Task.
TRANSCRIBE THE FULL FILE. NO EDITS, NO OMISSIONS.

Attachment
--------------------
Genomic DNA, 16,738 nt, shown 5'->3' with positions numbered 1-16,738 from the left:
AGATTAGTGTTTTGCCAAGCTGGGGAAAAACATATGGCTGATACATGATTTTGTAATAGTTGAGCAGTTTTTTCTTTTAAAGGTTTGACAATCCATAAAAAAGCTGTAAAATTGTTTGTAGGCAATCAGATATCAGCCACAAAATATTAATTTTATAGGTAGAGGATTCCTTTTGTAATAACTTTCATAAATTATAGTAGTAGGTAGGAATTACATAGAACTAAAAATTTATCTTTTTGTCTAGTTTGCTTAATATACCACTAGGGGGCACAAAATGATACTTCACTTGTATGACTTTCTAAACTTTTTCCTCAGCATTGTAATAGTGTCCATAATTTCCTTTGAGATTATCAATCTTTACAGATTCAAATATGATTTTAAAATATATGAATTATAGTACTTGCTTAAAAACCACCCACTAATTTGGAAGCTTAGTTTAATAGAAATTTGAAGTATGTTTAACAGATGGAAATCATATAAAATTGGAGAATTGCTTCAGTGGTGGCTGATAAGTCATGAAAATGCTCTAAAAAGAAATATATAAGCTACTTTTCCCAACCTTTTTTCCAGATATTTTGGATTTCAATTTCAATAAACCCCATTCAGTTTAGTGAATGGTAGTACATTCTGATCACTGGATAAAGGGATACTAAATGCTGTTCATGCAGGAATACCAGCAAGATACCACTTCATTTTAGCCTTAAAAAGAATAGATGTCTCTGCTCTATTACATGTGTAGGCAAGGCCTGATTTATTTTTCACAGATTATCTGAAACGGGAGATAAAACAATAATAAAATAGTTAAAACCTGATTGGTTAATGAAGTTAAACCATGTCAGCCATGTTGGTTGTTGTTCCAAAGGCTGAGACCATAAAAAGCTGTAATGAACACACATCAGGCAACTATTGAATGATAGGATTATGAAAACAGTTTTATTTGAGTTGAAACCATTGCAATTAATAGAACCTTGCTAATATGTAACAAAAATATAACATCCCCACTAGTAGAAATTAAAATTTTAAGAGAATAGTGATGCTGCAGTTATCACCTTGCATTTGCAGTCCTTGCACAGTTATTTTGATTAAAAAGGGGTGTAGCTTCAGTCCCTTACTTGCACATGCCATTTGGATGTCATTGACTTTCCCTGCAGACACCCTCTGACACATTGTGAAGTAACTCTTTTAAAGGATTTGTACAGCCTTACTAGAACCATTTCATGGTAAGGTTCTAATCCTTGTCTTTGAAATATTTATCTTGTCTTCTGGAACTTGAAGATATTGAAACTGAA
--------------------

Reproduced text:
Genomic DNA, 16,738 nt, shown 5'->3' with positions numbered 1-16,738 from the left:
AGATTAGTGTTTTGCCAAGCTGGGGAAAAACATATGGCTGATACATGATTTTGTAATAGTTGAGCAGTTTTTTCTTTTAAAGGTTTGACAATCCATAAAAAAGCTGTAAAATTGTTTGTAGGCAATCAGATATCAGCCACAAAATATTAATTTTATAGGTAGAGGATTCCTTTTGTAATAACTTTCATAAATTATAGTAGTAGGTAGGAATTACATAGAACTAAAAATTTATCTTTTTGTCTAGTTTGCTTAATATACCACTAGGGGGCACAAAATGATACTTCACTTGTATGACTTTCTAAACTTTTTCCTCAGCATTGTAATAGTGTCCATAATTTCCTTTGAGATTATCAATCTTTACAGATTCAAATATGATTTTAAAATATATGAATTATAGTACTTGCTTAAAAACCACCCACTAATTTGGAAGCTTAGTTTAATAGAAATTTGAAGTATGTTTAACAGATGGAAATCATATAAAATTGGAGAATTGCTTCAGTGGTGGCTGATAAGTCATGAAAATGCTCTAAAAAGAAATATATAAGCTACTTTTCCCAACCTTTTTTCCAGATATTTTGGATTTCAATTTCAATAAACCCCATTCAGTTTAGTGAATGGTAGTACATTCTGATCACTGGATAAAGGGATACTAAATGCTGTTCATGCAGGAATACCAGCAAGATACCACTTCATTTTAGCCTTAAAAAGAATAGATGTCTCTGCTCTATTACATGTGTAGGCAAGGCCTGATTTATTTTTCACAGATTATCTGAAACGGGAGATAAAACAATAATAAAATAGTTAAAACCTGATTGGTTAATGAAGTTAAACCATGTCAGCCATGTTGGTTGTTGTTCCAAAGGCTGAGACCATAAAAAGCTGTAATGAACACACATCAGGCAACTATTGAATGATAGGATTATGAAAACAGTTTTATTTGAGTTGAAACCATTGCAATTAATAGAACCTTGCTAATATGTAACAAAAATATAACATCCCCACTAGTAGAAATTAAAATTTTAAGAGAATAGTGATGCTGCAGTTATCACCTTGCATTTGCAGTCCTTGCACAGTTATTTTGATTAAAAAGGGGTGTAGCTTCAGTCCCTTACTTGCACATGCCATTTGGATGTCATTGACTTTCCCTGCAGACACCCTCTGACACATTGTGAAGTAACTCTTTTAAAGGATTTGTACAGCCTTACTAGAACCATTTCATGGTAAGGTTCTAATCCTTGTCTTTGAAATATTTATCTTGTCTTCTGGAACTTGAAGATATTGAAACTGAA